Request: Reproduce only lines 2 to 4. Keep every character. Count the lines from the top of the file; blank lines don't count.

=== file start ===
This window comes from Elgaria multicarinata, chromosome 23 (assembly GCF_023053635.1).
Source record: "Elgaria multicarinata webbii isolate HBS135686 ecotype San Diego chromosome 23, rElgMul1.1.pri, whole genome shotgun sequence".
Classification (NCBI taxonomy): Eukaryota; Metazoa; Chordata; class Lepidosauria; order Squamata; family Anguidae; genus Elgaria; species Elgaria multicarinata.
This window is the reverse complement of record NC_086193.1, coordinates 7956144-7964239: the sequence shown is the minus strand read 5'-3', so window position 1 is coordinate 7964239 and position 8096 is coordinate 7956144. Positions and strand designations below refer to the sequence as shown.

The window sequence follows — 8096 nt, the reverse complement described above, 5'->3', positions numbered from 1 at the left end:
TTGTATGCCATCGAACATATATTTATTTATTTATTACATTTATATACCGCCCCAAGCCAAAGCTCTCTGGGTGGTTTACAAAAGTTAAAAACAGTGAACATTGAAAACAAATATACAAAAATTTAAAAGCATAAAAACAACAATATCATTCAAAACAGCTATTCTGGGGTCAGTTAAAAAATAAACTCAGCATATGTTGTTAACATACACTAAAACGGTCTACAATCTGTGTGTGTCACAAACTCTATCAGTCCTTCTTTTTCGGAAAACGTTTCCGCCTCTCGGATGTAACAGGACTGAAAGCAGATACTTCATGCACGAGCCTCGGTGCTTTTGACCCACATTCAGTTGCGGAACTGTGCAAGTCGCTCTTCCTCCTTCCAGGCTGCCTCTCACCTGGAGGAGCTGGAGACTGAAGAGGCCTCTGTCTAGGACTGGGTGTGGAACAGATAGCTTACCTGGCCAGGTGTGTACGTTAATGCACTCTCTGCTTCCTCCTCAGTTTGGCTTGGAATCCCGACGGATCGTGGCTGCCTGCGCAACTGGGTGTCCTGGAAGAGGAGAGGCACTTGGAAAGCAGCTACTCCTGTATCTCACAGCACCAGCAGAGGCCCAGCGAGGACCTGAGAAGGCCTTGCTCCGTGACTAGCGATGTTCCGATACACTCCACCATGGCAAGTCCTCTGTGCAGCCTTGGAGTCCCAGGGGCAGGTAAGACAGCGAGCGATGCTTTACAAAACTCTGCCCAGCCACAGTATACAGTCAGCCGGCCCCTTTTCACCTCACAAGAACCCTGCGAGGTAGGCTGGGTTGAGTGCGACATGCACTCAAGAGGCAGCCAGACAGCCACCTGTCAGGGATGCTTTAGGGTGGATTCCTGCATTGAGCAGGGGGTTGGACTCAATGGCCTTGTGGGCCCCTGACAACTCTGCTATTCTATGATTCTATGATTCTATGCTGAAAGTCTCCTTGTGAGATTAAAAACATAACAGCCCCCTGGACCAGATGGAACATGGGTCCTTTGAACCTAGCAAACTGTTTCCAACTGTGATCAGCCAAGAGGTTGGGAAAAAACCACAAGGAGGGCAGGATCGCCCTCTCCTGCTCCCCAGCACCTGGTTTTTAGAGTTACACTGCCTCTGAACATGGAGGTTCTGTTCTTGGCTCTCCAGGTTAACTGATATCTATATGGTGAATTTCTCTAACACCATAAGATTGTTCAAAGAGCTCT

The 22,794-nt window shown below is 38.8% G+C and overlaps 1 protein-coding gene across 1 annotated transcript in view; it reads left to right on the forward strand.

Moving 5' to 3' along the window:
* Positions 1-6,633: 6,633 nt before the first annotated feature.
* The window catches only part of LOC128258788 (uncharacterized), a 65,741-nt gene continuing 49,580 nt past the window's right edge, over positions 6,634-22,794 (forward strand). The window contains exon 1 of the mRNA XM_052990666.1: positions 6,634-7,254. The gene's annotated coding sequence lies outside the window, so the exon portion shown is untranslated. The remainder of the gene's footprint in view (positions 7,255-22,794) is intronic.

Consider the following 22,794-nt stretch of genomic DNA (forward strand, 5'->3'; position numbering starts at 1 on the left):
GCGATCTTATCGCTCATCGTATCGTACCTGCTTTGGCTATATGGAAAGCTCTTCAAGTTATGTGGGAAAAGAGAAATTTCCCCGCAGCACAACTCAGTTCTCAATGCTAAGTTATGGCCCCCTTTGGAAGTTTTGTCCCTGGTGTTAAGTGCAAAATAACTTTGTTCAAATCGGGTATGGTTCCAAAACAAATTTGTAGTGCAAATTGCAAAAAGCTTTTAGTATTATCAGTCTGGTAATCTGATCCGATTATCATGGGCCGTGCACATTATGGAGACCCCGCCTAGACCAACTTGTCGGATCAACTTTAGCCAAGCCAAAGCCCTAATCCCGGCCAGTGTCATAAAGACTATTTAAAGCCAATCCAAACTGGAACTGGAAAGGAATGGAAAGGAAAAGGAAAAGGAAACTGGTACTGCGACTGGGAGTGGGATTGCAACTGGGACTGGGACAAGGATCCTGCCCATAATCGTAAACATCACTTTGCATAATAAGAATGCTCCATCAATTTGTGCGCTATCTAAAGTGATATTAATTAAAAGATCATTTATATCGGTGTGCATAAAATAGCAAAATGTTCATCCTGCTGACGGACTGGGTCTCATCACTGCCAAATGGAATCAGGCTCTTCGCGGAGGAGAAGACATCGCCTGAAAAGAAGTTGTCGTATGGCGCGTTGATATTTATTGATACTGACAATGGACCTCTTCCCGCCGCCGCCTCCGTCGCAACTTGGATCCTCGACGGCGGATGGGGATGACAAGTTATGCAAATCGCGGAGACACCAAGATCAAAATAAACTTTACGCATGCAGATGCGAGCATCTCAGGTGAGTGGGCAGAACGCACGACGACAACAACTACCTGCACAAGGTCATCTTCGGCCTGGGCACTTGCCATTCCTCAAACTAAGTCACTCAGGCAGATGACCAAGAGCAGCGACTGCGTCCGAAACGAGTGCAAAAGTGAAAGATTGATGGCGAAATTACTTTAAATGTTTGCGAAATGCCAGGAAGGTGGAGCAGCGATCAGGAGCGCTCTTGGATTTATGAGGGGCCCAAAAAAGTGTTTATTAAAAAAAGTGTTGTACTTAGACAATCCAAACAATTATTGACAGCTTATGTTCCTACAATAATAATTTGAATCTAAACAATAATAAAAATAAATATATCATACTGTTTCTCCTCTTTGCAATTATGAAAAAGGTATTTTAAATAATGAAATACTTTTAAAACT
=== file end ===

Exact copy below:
Source record: "Elgaria multicarinata webbii isolate HBS135686 ecotype San Diego chromosome 23, rElgMul1.1.pri, whole genome shotgun sequence".
Classification (NCBI taxonomy): Eukaryota; Metazoa; Chordata; class Lepidosauria; order Squamata; family Anguidae; genus Elgaria; species Elgaria multicarinata.
This window is the reverse complement of record NC_086193.1, coordinates 7956144-7964239: the sequence shown is the minus strand read 5'-3', so window position 1 is coordinate 7964239 and position 8096 is coordinate 7956144. Positions and strand designations below refer to the sequence as shown.